Theatre @ York launches its season with the world premiere of Co.ED (or How to Become Your Gender, in Ten Easy Steps), a provocative double bill devised by Deborah Pearson and Company, presented in association with Volcano Theatre, at York University Nov. 22 to 28.
The two plays in Co.ED explore the meaning of gender through very different performance styles. The first play, Tabletalk, directed by Ross Manson, sets up a comfortable narrative framework – like building a fort – and the second, A Play about the Other Play, directed by Claire Calnan, tears it down – one wooden plank at a time.
In Tabletalk, Michael, John, Nigel, Lance and Kennedy all work in an office. John hates Michael. Nigel hates John. Lance hates himself. Kennedy likes everyone, as long as they’re not gay. Once a week they play poker. Until one week, when everyone’s bluff is called. The result? Murder, mayhem and lots of beer. Boys will be boys.
The play’s director, Ross Manson, asks: “What does gender give us? What does it take away? How do we balance the gains and losses?” With these core questions as a guide, the exploration of masculinity begins.
Right: Ross Manson. Photo by Michael Cooper.
Manson is the founding artistic director of Volcano Theatre and the co-founder of the political cabaret, The Wrecking Ball. He has won many awards for his work, including Dora Awards as a co-producer, director and play maker, and the Best of Edinburgh and Scotsman Fringe First awards. Recent directorial projects include The Four Horsemen Project (co-created with Kate Alton) in Toronto, Ottawa, Vancouver, Victoria, Dublin and Berlin; and Michael Redhill’s Goodness, in Toronto, Edinburgh, Vancouver, New York City, Helsinki, Butare and Kigali.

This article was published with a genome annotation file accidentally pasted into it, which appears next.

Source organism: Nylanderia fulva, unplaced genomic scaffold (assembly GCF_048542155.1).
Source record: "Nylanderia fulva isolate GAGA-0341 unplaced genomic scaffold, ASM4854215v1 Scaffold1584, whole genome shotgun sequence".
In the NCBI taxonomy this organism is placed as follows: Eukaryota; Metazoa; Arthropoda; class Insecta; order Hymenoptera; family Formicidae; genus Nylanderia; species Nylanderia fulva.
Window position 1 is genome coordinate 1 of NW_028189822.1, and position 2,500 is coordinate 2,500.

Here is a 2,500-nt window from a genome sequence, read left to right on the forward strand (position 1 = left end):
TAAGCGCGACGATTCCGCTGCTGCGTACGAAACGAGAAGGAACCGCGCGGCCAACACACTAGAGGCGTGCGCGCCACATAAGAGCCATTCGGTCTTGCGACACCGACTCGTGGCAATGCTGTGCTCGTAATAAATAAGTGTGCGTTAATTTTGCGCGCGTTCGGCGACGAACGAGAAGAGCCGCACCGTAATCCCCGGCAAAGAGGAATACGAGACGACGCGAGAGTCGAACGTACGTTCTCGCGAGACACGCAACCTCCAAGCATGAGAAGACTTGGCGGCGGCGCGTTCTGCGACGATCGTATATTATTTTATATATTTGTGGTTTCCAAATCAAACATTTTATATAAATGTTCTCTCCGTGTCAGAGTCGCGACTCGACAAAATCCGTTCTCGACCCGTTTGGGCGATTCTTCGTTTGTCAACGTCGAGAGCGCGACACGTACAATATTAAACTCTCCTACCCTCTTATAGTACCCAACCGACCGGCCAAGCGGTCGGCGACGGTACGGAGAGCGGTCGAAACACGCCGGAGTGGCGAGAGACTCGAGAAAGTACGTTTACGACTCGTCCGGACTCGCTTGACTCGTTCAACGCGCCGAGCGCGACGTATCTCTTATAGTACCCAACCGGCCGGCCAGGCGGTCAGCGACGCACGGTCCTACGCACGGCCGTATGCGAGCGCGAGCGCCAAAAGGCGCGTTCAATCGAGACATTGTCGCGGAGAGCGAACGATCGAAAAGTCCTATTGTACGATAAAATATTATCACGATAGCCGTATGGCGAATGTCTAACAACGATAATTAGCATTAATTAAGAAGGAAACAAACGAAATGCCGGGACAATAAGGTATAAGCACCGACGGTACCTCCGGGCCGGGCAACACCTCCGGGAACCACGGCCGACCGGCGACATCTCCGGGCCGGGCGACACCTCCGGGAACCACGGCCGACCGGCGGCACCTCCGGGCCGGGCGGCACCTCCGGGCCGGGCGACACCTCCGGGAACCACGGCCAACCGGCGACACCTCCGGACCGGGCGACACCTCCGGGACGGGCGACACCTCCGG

In A Play about the Other Play is a response to Tabletalk and explores femininity. Pearson loosely scripted the scenes and the company continued to devise it from there.
“We – group of women – took a look at Tabletalk, a play about men and maleness,” Calnan says. "This looking led to discussions about masculinity and ruminations on femininity. We looked for places where there were cracks in the hard surfaces of those definitions. We looked at the people who broke the rules, at the places where each of us broke the rules. And we squeezed ourselves through those crevices, looking for truth.”
Left: Claire Calnan
Calnan is the co-founder of the Artists Mentoring Youth Project and co-artistic director of tiny bird theatre. She has worked extensively in creation-based performance, with credits including Katherine Mansfield and Chekhov’s Heartache (Theatre Smith-Gilmour and Factory Theatre) and Dora Award-nominee Appetite (Volcano and Theatre Passe Muraille). She received the Crow’s Theatre Award for Direction for tiny bird theatre’s production of Raising Luke (Summerworks Festival, 2008) and was an associate artist at The Canadian Stage Company in 2009.
Pearson is a young Canadian playwright with a growing reputation in the UK. She is known for her work as the co-director and founder of the Forest Fringe, a multi-award winning venue at the Edinburgh Festival, which offers artists and performers a welcoming space to try out work that might not find a home elsewhere.
Co.ED is performed by upper-level students in the Acting Conservatory in York’s Theatre Department, with a talented creative team of undergraduates handling all aspects of the production design and execution.
The play runs Nov. 22 to 28, in the Joseph G. Green Theatre in the Centre for Film & Theatre on York’s Keele campus. The official opening is on Tuesday, Nov. 24, at 7:30pm. Previews are Nov. 22 and 23 at 7:30pm. There are matinees Nov. 25 and 27 at 1pm.
Admission is $30 or $25 for students & seniors. The Nov. 22 preview is pay-what-you-can. Tickets for the Nov. 23 preview are $15 each. For more information, visit the York University Box Office Web site or call 416-736-5888.